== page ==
Learning electronics is very, very difficult under the best of situations. You are asking us to make the exact perfect recommendation specific to you. This is not going to happen. It also would help if you loved the discipline and electronics in general.

I recommend that you watch Jeri Ellsworth's videos and also find videos about how she got to where she is and her history. Very revealing about the nature of learning difficult things, as she is completely self taught.

Hope this helps...

This is exactly the problem! Many of the respondents are engineers who spent 4 or 5 years in college learning this stuff. It was a LOT of work. Yet a newcomer wants to come along, grab a magic book and understand electronics without spending a similar amount of time. It ain't gonna happen! Sorry...

What we need to do is break the problem down with a first cut: Are we talking hobby level or are we talking engineering because there is a world of difference. Hobby level is pretty easy to deal with. Ohm's Law plus Kirchhoff's Laws should cover it. A hobbyist can go a long way knowing just these two ideas. OK, throw in Thevenin, it's pretty easy (except for figure 1.11 in Art of Electronics!). In the day to day hobby stuff I do, these are all I need and, really, it's only Ohm's Law that comes up all the time. It's only when I play around with Beginner's questions on circuit analysis that I need simultaneous equations and probably MATLAB (because I am lazy). Laplace and Fourier seldom come up (for me) except that there is a thread re: FFT going on right now.

Here is a list of the 15 Best Books and, sure enough, The Art of Electronics is at the top of the list.

https://www.electronicshub.org/electronics-books-beginners/You could try "Introduction to Electric Circuits" by Jackson. It's the book I had back in '70 for EE101 so it's old. It's a LOT slower than "Art of Electronics" which, I'll admit, covers a lot of territory in the first chapter.

Alibris has the Jackson book in Used, Paperback for as little as $2.98 and it's a much newer edition than my old hardback. It might be worth a few bucks just to see what the author has to say.

The math is generally very light but there's a problem: Once you start dealing with inductors and capacitors, you will necessarily be using derivatives like di/dt and dv/dt and, or exponentials like these (about half way down the page):

https://www.electronics-tutorials.ws/rc/rc_1.htmlThere's no way around it, this is the way capacitors work. Same for inductors...

Watch the Real Analog series at Digilent (link above) and see what you think. The instructor is very good and, from the videos I have watched, the explanations are clear and thorough.

Watch the Electrical Engineering series from Khan Academy

https://www.khanacademy.org/science/electrical-engineeringWhen you mess around with RC circuits, you are either designing a filter and will need to understand cutoff frequency, rolloff rate and Bode' Plots which are frequency domain concepts or you are designing an integrator (same thing, really) and you care about the time domain. It's amazing how the two domains tie together with a simple resistor and capacitor.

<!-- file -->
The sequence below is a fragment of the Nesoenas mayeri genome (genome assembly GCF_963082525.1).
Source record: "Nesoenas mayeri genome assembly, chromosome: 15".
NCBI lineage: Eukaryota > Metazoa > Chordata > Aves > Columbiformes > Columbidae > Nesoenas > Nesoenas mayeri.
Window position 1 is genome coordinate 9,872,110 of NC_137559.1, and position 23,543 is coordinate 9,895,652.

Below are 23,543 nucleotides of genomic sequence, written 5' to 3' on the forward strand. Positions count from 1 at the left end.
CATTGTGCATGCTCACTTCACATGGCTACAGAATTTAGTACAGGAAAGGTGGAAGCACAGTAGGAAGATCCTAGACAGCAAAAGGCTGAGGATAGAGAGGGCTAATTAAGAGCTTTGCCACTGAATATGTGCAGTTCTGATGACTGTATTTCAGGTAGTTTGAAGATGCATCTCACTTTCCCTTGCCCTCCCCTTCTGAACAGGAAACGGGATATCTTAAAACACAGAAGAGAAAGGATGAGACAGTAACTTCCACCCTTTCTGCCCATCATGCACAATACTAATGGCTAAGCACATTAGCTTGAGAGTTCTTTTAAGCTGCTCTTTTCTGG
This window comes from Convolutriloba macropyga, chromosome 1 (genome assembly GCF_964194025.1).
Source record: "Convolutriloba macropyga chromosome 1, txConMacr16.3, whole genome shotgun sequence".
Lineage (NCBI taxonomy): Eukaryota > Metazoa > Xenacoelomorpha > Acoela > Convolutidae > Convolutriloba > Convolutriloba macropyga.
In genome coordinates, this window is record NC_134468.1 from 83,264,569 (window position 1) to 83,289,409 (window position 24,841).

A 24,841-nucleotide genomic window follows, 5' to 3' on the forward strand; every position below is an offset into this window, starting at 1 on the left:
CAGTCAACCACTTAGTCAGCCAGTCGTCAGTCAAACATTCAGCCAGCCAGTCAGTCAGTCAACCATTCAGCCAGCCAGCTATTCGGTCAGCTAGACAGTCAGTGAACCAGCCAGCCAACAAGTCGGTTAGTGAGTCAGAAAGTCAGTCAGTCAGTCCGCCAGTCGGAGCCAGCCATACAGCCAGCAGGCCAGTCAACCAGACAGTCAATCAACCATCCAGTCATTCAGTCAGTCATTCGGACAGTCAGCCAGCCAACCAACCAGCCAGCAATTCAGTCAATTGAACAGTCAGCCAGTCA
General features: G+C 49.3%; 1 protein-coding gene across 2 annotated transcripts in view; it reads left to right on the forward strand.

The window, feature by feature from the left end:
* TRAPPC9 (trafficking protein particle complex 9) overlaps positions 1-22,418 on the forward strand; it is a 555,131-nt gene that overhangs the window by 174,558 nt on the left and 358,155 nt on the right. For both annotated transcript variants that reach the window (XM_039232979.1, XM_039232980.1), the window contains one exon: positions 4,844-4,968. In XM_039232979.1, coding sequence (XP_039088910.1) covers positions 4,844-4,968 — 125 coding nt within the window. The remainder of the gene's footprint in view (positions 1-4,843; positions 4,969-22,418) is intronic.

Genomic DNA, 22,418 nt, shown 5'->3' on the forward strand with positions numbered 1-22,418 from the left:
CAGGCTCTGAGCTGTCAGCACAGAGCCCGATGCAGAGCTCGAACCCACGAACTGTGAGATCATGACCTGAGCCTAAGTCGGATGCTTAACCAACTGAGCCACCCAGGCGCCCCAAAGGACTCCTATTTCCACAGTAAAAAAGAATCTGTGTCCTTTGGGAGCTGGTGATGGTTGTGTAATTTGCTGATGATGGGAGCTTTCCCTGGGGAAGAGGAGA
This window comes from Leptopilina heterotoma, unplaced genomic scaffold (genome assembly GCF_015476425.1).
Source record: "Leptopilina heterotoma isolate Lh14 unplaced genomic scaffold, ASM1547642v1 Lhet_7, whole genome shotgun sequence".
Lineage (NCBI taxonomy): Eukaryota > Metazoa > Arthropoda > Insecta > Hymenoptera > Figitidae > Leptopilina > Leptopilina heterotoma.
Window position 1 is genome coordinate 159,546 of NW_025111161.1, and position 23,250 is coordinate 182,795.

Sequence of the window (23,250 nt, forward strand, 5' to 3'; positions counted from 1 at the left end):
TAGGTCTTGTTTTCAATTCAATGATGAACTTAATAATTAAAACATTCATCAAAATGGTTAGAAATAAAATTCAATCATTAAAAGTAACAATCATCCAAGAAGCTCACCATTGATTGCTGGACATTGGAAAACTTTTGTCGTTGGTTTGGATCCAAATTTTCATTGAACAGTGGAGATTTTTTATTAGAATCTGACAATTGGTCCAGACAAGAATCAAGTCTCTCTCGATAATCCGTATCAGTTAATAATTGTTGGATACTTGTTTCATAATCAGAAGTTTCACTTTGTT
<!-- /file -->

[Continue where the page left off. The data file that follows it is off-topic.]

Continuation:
You can save a lot of money on books if you use the web resources. So, spend the money on the Digilent Analog Discovery 2, a few breadboards, some resistors, capacitors, inductors and transistors. Use a wall wart or battery pack and start building and analyzing circuits. Everything you could possibly need for circuit design and analysis is available in the AD2. That's why it is targeted at university students. It's a lab in a backpack (when you add in a laptop, of course). Build circuits, run some numbers, test to see if the real world is anything like the math. It isn't until you can correlate what you build with what you think that you get a real handle on electronics (or anything else).

I would have loved to have had something like the AD2 when I was in college. Alas, we were still using slide rules.

Here is Lecture 15 in the Real Analog series. See what you think, keeping in mind that 14 lectures precede this video and gloss over the calculus because it is the result that matters, not the derivation:

ETA: Yes, the math gets awkward when integral calculus isn't in your toolbox. I didn't post the link to show how bad things will get (because Maxwell's Equations are much worse) but just to show where the equations come from. You will need to know the result but not the derivation. Ignore the calculus, kick back and reflect on the deeper issues of how voltage and current are related in capacitive circuits. The very first day of studying AC circuits (which is the semester after DC circuits), all of this stuff comes up.

Go back and watch videos 1 through 4. The math is a lot more reasonable and lays the foundation for the stuff that follows.

https://learn.digilentinc.com/classroom/realanalog/I haven't watched every video in the series nor have I done any of the lab exercises (important!). If my grandson had chosen EE instead of ME, I would be more interested in the review.